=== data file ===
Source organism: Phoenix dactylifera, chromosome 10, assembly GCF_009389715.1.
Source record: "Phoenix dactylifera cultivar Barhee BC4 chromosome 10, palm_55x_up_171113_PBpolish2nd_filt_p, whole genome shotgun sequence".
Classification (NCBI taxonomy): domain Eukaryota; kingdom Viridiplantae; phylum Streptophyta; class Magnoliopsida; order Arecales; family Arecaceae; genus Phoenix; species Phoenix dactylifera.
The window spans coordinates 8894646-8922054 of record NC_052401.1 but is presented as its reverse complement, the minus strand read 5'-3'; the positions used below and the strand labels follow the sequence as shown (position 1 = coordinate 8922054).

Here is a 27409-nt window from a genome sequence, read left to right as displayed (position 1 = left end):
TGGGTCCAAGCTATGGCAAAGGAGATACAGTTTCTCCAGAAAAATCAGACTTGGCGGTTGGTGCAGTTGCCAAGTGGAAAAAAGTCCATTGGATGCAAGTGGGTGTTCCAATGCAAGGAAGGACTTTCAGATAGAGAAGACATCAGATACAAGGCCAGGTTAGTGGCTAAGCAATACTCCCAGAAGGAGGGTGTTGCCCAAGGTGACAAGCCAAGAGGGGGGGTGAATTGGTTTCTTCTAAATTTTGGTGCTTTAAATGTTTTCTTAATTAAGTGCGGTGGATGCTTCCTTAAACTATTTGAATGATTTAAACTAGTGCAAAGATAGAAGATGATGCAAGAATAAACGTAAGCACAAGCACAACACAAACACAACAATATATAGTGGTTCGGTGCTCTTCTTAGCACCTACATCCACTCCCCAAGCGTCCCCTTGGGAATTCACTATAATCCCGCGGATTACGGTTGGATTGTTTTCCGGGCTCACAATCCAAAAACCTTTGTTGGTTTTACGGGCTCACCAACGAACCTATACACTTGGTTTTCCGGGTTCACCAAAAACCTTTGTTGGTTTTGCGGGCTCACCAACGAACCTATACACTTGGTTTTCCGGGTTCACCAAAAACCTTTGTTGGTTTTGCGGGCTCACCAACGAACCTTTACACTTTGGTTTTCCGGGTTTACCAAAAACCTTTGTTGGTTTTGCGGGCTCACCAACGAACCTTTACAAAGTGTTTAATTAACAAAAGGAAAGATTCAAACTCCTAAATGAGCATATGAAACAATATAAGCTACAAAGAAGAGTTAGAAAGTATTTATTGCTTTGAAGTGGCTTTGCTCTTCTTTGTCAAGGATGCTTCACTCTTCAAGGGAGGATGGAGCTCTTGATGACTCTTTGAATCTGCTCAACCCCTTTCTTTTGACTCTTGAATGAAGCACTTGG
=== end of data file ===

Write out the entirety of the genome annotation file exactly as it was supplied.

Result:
Source organism: Phoenix dactylifera, chromosome 10, assembly GCF_009389715.1.
Source record: "Phoenix dactylifera cultivar Barhee BC4 chromosome 10, palm_55x_up_171113_PBpolish2nd_filt_p, whole genome shotgun sequence".
Classification (NCBI taxonomy): domain Eukaryota; kingdom Viridiplantae; phylum Streptophyta; class Magnoliopsida; order Arecales; family Arecaceae; genus Phoenix; species Phoenix dactylifera.
The window spans coordinates 8894646-8922054 of record NC_052401.1 but is presented as its reverse complement, the minus strand read 5'-3'; the positions used below and the strand labels follow the sequence as shown (position 1 = coordinate 8922054).

Here is a 27409-nt window from a genome sequence, read left to right as displayed (position 1 = left end):
TGGGTCCAAGCTATGGCAAAGGAGATACAGTTTCTCCAGAAAAATCAGACTTGGCGGTTGGTGCAGTTGCCAAGTGGAAAAAAGTCCATTGGATGCAAGTGGGTGTTCCAATGCAAGGAAGGACTTTCAGATAGAGAAGACATCAGATACAAGGCCAGGTTAGTGGCTAAGCAATACTCCCAGAAGGAGGGTGTTGCCCAAGGTGACAAGCCAAGAGGGGGGGTGAATTGGTTTCTTCTAAATTTTGGTGCTTTAAATGTTTTCTTAATTAAGTGCGGTGGATGCTTCCTTAAACTATTTGAATGATTTAAACTAGTGCAAAGATAGAAGATGATGCAAGAATAAACGTAAGCACAAGCACAACACAAACACAACAATATATAGTGGTTCGGTGCTCTTCTTAGCACCTACATCCACTCCCCAAGCGTCCCCTTGGGAATTCACTATAATCCCGCGGATTACGGTTGGATTGTTTTCCGGGCTCACAATCCAAAAACCTTTGTTGGTTTTACGGGCTCACCAACGAACCTATACACTTGGTTTTCCGGGTTCACCAAAAACCTTTGTTGGTTTTGCGGGCTCACCAACGAACCTATACACTTGGTTTTCCGGGTTCACCAAAAACCTTTGTTGGTTTTGCGGGCTCACCAACGAACCTTTACACTTTGGTTTTCCGGGTTTACCAAAAACCTTTGTTGGTTTTGCGGGCTCACCAACGAACCTTTACAAAGTGTTTAATTAACAAAAGGAAAGATTCAAACTCCTAAATGAGCATATGAAACAATATAAGCTACAAAGAAGAGTTAGAAAGTATTTATTGCTTTGAAGTGGCTTTGCTCTTCTTTGTCAAGGATGCTTCACTCTTCAAGGGAGGATGGAGCTCTTGATGACTCTTTGAATCTGCTCAACCCCTTTCTTTTGACTCTTGAATGAAGCACTTGG